9. The actors felt intense jealousy, too.

Salieri and Mozart were the 18th-century equivalent of frenemies: They were contemporaries in a competitive field, and though they needed each other’s support, they weren’t above petty jealousies and a little backstabbing. Hulce and F. Murray Abraham (who played Salieri) also felt those pressures. ''Tom and Meg [Tilly, the actress originally cast as Constanze] were very close,'' Abraham told The New York Times in 1984. ''They had these secret jokes and were always laughing together. I was pushed out, and I was resentful. I began to have very nasty feelings that were exactly like Salieri's feelings toward Mozart. When that correspondence between a film and real life occurs, it's a director's dream.''

“Occasionally Murray and I would go out and drink this terrible sweet champagne that they have in Prague," added Hulce. "But at other times there was a rivalry between us, and I found myself suspicious of him.''

10. It was shot almost entirely on location in Prague—while under surveillance from the Secret Police.

During filming in 1983, Czechoslovakia was under Communist rule. The production team was often followed around by the secret police, and Forman and the cast spoke about their fears that a Fourth of July prank—the unfurling of the American flag in the concert hall and the singing of "The Star-Spangled Banner" by the large cast and crew—would lead to their arrests for inciting rebellion. Many suspected that their hotel rooms had been bugged during the six months they spent filming the movie.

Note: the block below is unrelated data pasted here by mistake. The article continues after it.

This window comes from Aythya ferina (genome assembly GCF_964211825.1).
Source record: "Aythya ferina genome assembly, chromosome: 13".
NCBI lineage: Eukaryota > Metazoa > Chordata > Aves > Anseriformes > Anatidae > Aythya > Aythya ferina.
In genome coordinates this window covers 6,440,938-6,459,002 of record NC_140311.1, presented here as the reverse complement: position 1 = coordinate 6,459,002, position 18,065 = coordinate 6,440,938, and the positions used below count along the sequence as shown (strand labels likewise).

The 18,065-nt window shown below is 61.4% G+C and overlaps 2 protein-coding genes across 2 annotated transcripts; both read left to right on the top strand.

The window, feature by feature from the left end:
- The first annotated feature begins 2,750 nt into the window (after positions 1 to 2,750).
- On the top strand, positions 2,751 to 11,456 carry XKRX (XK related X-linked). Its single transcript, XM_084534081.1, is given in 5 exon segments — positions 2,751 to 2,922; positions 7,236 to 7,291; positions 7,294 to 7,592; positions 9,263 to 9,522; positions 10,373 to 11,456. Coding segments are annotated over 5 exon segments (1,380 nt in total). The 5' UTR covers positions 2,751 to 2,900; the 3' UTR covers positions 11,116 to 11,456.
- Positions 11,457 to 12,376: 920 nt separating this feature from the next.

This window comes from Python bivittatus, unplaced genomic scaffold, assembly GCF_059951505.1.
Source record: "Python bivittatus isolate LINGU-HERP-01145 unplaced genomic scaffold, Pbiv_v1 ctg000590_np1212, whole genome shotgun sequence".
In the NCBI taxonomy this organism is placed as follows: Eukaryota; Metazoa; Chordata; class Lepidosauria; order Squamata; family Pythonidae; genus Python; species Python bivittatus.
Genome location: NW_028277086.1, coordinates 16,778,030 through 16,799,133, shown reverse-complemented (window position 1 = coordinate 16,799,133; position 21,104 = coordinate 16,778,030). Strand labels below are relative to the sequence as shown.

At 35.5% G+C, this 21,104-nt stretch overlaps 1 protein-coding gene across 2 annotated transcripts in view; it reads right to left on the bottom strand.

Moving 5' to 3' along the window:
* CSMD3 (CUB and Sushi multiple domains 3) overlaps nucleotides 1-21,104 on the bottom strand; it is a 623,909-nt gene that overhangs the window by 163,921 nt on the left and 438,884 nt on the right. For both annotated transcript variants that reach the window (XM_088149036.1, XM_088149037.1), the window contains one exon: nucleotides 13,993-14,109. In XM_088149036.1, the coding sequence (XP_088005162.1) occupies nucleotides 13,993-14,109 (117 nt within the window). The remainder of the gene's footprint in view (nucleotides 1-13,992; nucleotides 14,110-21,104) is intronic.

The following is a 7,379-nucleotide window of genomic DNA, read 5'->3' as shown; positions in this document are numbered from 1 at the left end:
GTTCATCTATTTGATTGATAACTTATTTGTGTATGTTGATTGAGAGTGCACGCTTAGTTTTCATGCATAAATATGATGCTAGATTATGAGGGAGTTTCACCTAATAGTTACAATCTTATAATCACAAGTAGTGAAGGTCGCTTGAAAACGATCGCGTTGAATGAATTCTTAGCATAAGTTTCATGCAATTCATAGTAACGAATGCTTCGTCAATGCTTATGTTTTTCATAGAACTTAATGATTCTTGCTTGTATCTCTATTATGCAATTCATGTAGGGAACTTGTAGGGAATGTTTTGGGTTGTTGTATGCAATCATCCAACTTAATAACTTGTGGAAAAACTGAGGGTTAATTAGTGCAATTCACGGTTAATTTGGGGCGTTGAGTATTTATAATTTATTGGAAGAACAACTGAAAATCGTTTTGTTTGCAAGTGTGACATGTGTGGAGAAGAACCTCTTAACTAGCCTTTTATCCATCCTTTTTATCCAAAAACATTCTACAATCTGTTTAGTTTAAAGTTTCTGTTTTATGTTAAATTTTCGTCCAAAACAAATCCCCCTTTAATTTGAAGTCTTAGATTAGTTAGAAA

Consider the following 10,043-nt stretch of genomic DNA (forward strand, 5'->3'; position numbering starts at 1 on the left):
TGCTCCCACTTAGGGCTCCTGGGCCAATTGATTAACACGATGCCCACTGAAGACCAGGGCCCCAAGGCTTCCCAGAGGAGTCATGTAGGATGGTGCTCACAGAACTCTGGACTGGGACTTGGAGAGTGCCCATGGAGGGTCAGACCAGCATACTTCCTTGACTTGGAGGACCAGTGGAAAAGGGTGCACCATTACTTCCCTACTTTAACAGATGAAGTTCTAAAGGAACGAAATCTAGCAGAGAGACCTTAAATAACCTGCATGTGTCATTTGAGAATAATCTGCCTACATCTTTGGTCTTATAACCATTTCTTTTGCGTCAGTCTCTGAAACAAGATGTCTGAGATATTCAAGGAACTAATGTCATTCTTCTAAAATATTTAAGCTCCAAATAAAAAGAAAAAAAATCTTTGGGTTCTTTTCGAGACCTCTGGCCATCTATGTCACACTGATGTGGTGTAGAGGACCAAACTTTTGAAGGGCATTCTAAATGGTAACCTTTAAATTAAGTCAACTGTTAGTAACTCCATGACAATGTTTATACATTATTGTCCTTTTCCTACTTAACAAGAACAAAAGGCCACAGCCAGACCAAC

Forman, who was considered a traitor for becoming an American citizen and not returning to the Soviet-controlled area, had previously had one of his movies banned in the country (then called the Czech Socialist Republic). According to Twyla Tharp, in order to shoot in red territory, Forman had to make certain concessions. "Miloš had to sign an agreement that he would go to his hotel every night for the year that he was there and that his driver would be his best friend from the old days," Tharp told The Hollywood Reporter. "And everybody knew what would happen to his best friend if something untoward politically happened around Miloš, because Miloš was a sort of local hero and he was dangerous to the authorities."

11. A teenage Cynthia Nixon had a small but pivotal role.

At age 17, Nixon played Lorl, the maid employed by Salieri to spy on Mozart. Though she was an experienced child actor at that point, she was also trying to finish her schooling. Thus, she and her parents were cautious of the time she'd need to be abroad for filming. "When I was cast in Amadeus with Miloš Forman, which was shooting in Europe," Nixon said in 2014, "I said, 'I want to be in your film so much, but I have a request: If I don’t shoot for two days in a row, you have to send me home.' They agreed."

12. The distributor made a promotional video depicting Mozart as a modern rock star.